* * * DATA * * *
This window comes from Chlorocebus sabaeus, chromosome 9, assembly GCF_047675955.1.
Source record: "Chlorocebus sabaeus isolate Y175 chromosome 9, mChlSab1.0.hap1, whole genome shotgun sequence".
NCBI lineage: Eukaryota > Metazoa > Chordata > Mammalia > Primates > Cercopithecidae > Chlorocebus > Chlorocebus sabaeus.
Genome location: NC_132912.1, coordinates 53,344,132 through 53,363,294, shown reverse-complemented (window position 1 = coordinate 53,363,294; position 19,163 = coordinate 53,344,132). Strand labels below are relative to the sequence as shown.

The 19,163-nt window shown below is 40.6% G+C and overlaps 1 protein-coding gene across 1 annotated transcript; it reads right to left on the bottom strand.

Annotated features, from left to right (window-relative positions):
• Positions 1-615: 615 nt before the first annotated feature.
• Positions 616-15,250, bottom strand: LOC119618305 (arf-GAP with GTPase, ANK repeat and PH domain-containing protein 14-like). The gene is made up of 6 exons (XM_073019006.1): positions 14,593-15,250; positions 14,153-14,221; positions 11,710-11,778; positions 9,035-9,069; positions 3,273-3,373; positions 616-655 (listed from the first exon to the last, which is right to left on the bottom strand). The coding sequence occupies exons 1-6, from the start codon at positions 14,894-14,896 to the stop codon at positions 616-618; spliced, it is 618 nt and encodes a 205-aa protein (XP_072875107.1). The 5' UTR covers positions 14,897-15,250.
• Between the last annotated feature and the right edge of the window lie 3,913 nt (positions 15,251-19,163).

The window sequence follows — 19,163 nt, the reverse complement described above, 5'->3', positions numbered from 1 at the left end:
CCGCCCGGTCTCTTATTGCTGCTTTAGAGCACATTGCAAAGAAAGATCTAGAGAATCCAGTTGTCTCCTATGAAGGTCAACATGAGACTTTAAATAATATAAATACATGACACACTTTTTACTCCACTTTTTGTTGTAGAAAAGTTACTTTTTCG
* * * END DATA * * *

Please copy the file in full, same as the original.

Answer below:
This window comes from Chlorocebus sabaeus, chromosome 9, assembly GCF_047675955.1.
Source record: "Chlorocebus sabaeus isolate Y175 chromosome 9, mChlSab1.0.hap1, whole genome shotgun sequence".
NCBI lineage: Eukaryota > Metazoa > Chordata > Mammalia > Primates > Cercopithecidae > Chlorocebus > Chlorocebus sabaeus.
Genome location: NC_132912.1, coordinates 53,344,132 through 53,363,294, shown reverse-complemented (window position 1 = coordinate 53,363,294; position 19,163 = coordinate 53,344,132). Strand labels below are relative to the sequence as shown.

The 19,163-nt window shown below is 40.6% G+C and overlaps 1 protein-coding gene across 1 annotated transcript; it reads right to left on the bottom strand.

Annotated features, from left to right (window-relative positions):
• Positions 1-615: 615 nt before the first annotated feature.
• Positions 616-15,250, bottom strand: LOC119618305 (arf-GAP with GTPase, ANK repeat and PH domain-containing protein 14-like). The gene is made up of 6 exons (XM_073019006.1): positions 14,593-15,250; positions 14,153-14,221; positions 11,710-11,778; positions 9,035-9,069; positions 3,273-3,373; positions 616-655 (listed from the first exon to the last, which is right to left on the bottom strand). The coding sequence occupies exons 1-6, from the start codon at positions 14,894-14,896 to the stop codon at positions 616-618; spliced, it is 618 nt and encodes a 205-aa protein (XP_072875107.1). The 5' UTR covers positions 14,897-15,250.
• Between the last annotated feature and the right edge of the window lie 3,913 nt (positions 15,251-19,163).

The window sequence follows — 19,163 nt, the reverse complement described above, 5'->3', positions numbered from 1 at the left end:
CCGCCCGGTCTCTTATTGCTGCTTTAGAGCACATTGCAAAGAAAGATCTAGAGAATCCAGTTGTCTCCTATGAAGGTCAACATGAGACTTTAAATAATATAAATACATGACACACTTTTTACTCCACTTTTTGTTGTAGAAAAGTTACTTTTTCG